TACLOBAN, Philippines - US Marines Monday expressed shock at the devastation unleashed by Super Typhoon Haiyan after they flew into a ravaged central Philippines island where General Douglas MacArthur famously fulfilled his vow: "I shall return."
About 90 US personnel based in Japan arrived in the city of Tacloban aboard two C-130 Hercules transport aircraft to deliver emergency supplies after receiving a bird's eye view of the immense scale of destruction across Leyte.
Tacloban, located in Leyte island where more than 10,000 people are thought to have died in what is feared to be the country's worst natural disaster, is close to the Red Beach where General MacArthur landed in 1944 during World War II.
The provincial capital was the first Philippine city to be liberated from Japan's occupying forces and it was also where former first lady Imelda Marcos spent much of her childhood.
The start of the liberation in 1944 came two years after the larger-than-life MacArthur had been forced to leave the Philippines in the face of a Japanese onslaught, while promising that he would be back to lead the counter-invasion.
On Monday, the head of the US contingent -- Brigadier General Paul Kennedy -- painted a grim picture of Leyte which suffered the most when one of the strongest typhoons in history tore into the archipelago three days ago.
"Everything's destroyed," said Kennedy, the commanding general of the Okinawa-based 3rd Marine Expedition Brigade.
"Roads are impassable, trees are all down, posts are down, power is down... I am not sure what else is there. I am not sure how else to describe this destruction.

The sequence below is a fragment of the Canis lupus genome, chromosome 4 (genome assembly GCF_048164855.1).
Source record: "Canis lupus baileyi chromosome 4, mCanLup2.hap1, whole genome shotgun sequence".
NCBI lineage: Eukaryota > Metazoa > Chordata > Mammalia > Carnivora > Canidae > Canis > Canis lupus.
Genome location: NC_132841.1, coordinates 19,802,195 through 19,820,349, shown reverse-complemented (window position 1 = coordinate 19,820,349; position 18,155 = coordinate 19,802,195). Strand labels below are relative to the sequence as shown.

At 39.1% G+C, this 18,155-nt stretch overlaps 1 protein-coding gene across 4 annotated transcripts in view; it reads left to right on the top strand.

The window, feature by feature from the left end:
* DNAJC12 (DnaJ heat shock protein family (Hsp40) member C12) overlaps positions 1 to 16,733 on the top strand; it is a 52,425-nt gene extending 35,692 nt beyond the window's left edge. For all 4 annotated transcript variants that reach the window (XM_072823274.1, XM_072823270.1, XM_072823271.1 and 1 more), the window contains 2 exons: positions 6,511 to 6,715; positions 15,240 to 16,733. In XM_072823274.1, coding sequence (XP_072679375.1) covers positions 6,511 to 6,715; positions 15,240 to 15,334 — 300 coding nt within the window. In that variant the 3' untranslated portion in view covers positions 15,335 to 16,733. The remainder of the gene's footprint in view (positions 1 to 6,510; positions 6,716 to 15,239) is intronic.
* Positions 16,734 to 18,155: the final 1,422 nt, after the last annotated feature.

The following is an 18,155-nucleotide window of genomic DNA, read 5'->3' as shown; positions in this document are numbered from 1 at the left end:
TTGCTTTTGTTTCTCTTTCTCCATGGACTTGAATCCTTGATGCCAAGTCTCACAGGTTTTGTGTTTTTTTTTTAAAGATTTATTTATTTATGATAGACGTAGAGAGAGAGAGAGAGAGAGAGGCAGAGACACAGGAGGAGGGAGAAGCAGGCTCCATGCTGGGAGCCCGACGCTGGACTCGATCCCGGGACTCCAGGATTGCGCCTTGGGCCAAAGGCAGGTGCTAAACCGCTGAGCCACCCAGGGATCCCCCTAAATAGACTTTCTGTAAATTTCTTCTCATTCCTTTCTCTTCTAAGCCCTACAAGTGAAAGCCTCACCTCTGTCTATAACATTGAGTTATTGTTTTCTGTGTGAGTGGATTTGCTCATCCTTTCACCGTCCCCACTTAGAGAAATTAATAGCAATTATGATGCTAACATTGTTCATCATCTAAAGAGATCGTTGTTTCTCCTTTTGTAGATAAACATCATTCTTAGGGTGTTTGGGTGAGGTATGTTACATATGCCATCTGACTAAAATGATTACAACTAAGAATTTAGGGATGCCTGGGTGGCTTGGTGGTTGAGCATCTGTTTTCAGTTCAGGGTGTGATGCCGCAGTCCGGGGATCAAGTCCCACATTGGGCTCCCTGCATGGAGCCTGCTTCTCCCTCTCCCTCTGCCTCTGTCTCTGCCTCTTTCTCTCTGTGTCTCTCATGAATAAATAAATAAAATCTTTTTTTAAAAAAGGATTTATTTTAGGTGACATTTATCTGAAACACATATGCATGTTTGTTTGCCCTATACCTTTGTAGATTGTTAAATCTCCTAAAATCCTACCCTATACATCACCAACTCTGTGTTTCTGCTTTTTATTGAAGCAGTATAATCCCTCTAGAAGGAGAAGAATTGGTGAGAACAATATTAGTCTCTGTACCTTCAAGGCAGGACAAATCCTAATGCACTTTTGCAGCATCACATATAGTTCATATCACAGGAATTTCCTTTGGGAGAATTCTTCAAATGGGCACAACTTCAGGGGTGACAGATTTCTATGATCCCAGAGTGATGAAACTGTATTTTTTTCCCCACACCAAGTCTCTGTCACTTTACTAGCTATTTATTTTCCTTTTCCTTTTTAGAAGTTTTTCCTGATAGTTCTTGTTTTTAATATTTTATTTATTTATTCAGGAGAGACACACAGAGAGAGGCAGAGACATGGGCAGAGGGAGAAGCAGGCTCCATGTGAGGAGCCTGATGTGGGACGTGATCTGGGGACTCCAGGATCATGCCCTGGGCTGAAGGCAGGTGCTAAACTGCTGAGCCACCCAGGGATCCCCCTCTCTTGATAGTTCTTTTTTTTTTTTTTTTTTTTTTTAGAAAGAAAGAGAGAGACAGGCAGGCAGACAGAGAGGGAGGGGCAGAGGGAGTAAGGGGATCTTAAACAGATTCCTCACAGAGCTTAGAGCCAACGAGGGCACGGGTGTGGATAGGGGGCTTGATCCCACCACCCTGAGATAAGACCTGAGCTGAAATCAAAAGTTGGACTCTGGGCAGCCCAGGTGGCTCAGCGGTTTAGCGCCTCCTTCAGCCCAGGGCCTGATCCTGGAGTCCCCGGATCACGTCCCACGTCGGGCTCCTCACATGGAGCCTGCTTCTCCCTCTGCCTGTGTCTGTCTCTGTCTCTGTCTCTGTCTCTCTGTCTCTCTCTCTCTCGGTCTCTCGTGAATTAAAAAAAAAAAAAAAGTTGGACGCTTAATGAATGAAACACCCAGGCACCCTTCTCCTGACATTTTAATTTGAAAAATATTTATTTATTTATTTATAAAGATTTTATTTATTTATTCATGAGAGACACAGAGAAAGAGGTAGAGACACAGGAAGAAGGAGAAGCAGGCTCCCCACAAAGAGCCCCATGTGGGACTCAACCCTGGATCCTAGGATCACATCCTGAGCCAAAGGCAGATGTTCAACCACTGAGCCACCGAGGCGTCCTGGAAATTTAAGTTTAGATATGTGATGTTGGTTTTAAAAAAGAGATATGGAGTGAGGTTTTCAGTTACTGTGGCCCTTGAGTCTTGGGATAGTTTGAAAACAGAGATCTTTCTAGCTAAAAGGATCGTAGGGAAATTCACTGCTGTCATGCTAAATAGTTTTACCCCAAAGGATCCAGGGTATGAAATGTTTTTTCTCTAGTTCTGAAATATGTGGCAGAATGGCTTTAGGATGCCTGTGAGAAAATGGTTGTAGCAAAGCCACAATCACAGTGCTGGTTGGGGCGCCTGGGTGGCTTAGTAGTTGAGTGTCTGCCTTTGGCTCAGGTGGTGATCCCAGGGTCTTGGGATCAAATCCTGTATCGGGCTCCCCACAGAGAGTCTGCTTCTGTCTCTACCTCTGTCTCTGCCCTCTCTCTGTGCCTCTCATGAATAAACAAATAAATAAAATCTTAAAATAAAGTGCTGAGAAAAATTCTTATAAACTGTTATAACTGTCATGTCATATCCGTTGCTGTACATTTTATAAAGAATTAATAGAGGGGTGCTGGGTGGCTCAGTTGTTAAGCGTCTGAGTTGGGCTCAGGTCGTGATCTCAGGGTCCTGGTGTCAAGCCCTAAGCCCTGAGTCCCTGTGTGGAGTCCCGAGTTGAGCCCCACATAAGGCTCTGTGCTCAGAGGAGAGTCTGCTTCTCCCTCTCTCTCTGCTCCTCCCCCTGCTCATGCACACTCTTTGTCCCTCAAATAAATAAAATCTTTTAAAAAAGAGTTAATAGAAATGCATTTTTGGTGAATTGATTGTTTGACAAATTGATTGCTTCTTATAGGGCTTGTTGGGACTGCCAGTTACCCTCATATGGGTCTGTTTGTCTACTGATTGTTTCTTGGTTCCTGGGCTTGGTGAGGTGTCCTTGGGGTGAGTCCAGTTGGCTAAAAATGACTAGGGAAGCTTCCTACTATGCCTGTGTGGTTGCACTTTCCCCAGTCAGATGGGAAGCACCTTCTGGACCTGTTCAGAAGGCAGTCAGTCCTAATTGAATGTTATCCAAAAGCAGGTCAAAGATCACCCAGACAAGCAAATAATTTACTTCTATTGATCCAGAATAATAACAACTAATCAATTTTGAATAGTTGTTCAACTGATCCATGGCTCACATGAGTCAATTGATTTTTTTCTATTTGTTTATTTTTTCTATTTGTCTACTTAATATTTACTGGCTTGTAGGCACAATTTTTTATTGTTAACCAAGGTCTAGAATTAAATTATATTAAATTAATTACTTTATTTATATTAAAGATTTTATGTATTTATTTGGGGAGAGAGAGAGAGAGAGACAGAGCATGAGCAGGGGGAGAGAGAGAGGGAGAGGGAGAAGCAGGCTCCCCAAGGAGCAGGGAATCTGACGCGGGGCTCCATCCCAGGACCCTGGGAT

"Every single village, every building is either significantly damaged or destroyed. Gone. The trees are all down, power lines are all down. Luckily the roads will be passable once we take the (fallen) trees off."
Kennedy's men were the advance guard of a Marine operation that in total will encompass up to nine C-130s plus four MV-22 Ospreys -- tilt-rotor planes that can operate without runways -- and two P3 Orion aircraft for search and rescue.
"We don't want to overwhelm this (place) with a bunch of people that need to be bedded and housed. That'll just make it worse," Kennedy said.
"We are gonna move stuff as they direct, as the Philippine government and the armed forces (ask)."
Gloria Steele, director of the US Agency for International Development, told reporters in Manila that the damage wreaked by Haiyan "looked far worse" than that caused by Typhoon Bopha in December 2012.
Bopha left about 1,900 people dead or missing when it smashed into the main southern island of Mindanao.